In honor of the “Polar Bear” Pete Alonso and him breaking the New York Mets franchise home run record, I decided to do this new edition of #ThrowbackThursday on one of the players he had just passed to accomplish this feat, Todd Hundley.
Todd Hundley was honestly my first favorite player, as I started watching baseball and the Mets at about 11 years old, the 1995 season. Then of course Hundley turned in his powerhouse year in 1996 in which he hit .259/.356/.550/.906 with 41 home runs and drove in 112 RBI’s.
Born in Martinsville, Virginia, the son of former Major League catcher Randy Hundley would be drafted by the New York Mets in the second round of the 1987 MLB June Amateur Draft. Hundley was drafted out of Fremd High School in Palatine, Illinois.
The switch hitting catcher would make his Major League Baseball debut three years later on May 18th, 1990, in which he went 1-4 against the San Diego Padres. Hundley didn’t play much that year as he only accrued 67 at-bats in 36 games and hit .209/.274/.299/.572 with 6 of his 14 hits being doubles.
Todd began to break-out during the 1994 strike-shortened season where Hundley hit .237/.303/.443/.746 with ten doubles, one triple, 16 home runs and 42 RBI’s in 91 games and 323 at-bats. He picked it up a notch and continued to hit well in 1995 after a late start to the season and ended the campaign batting .280/.382/.484/.865 with 11 doubles, 15 home runs and 51 runs driven in.
After his historical season in 1996, Hundley experienced an elbow injury in 1997 which would cut short another solid campaign for the New York Met catcher. He would still manage to turn in a season of batting .273/.394/.549/.943 with 21 doubles, two triples, 30 home runs and 86 RBI’s in 132 games and 508 at-bats.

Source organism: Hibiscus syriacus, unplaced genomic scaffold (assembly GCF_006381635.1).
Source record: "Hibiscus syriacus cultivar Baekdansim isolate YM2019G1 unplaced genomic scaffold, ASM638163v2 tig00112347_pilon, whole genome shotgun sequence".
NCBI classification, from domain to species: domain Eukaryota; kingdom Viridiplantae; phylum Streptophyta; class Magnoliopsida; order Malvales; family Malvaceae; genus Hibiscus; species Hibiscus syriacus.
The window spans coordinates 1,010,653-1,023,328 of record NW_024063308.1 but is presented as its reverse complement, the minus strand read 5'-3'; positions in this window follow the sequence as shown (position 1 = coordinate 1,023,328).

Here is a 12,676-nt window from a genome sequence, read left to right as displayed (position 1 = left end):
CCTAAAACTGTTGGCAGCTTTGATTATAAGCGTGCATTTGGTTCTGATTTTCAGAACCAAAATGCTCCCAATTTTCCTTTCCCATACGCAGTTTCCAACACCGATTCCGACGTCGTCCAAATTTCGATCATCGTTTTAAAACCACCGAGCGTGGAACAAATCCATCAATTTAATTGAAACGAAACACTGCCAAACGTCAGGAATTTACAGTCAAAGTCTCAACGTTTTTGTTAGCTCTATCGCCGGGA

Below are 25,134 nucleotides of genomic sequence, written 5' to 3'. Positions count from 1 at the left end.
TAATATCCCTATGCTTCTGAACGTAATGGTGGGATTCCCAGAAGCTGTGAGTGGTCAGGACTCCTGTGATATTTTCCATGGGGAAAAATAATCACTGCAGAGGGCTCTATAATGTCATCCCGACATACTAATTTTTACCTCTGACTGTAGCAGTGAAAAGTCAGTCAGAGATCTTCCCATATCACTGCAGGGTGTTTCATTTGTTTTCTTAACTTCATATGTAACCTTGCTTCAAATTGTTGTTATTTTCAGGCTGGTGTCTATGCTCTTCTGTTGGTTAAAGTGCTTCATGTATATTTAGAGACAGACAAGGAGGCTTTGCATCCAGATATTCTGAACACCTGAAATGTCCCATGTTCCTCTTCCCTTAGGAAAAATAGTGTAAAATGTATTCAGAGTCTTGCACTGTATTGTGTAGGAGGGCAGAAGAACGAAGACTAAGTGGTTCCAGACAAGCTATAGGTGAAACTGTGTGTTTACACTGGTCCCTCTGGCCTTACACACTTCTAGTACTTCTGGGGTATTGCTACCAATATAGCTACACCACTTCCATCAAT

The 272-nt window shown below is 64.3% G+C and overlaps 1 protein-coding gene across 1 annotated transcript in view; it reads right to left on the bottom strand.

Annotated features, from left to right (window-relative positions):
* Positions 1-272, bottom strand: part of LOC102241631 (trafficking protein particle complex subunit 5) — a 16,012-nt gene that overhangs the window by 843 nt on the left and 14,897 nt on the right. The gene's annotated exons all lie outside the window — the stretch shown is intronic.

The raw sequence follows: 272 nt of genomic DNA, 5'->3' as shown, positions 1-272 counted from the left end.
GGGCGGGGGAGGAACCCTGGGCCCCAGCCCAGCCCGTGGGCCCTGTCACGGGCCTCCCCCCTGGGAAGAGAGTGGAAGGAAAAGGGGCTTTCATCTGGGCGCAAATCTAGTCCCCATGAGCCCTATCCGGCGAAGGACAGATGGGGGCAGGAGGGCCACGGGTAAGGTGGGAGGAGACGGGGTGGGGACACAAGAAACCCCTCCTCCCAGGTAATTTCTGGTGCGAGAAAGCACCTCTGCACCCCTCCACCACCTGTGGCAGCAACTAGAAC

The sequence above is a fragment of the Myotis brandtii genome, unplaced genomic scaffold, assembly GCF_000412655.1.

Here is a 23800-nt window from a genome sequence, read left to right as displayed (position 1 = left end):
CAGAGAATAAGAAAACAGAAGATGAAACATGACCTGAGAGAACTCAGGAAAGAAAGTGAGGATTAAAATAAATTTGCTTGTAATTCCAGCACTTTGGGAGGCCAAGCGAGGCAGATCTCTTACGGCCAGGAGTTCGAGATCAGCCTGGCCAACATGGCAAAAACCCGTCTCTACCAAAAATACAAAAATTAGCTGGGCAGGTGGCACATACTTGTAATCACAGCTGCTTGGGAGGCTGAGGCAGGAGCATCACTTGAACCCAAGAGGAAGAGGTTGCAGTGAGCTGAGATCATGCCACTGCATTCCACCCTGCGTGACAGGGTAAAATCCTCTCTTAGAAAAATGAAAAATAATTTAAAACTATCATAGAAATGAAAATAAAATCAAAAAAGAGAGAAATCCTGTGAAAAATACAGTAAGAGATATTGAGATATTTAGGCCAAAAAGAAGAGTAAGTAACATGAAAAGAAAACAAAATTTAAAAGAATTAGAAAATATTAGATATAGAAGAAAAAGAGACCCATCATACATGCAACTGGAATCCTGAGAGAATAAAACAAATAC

Unfortunately, he would never return to form for the Mets and once Mike Piazza caught a ticket to Flushing, Queens, Hundley would eventually become the odd-man out after a miserable experiment in left field.
He would eventually catch on with the Los Angeles Dodgers in 1999 and would give the boys in blue, two decent seasons before returning back to Illinois to play for the Cubs for two years, as well. He would play his last game in 2003 back in a Dodgers uniform before hanging up his cleats and catchers mitt.
After Pete Alonso broke the home run record, Todd Hundley was quoted saying this, “To me, he’s more than a power hitter, he’s a pure hitter. I have seen five or six of his games and he keeps getting better and better. He has just had a tremendous year. Congrats, Pete you deserve all the records you have broken.”
With the Mets, Hundley played parts of nine seasons in Flushing and hit .240/.323/.438/.761 with 118 doubles, seven triples, 124 home runs while driving in 397 runs in 829 games and 2549 at-bats. The power hitting catcher finished his career with 202 home runs and 599 RBI’s in 14 seasons.
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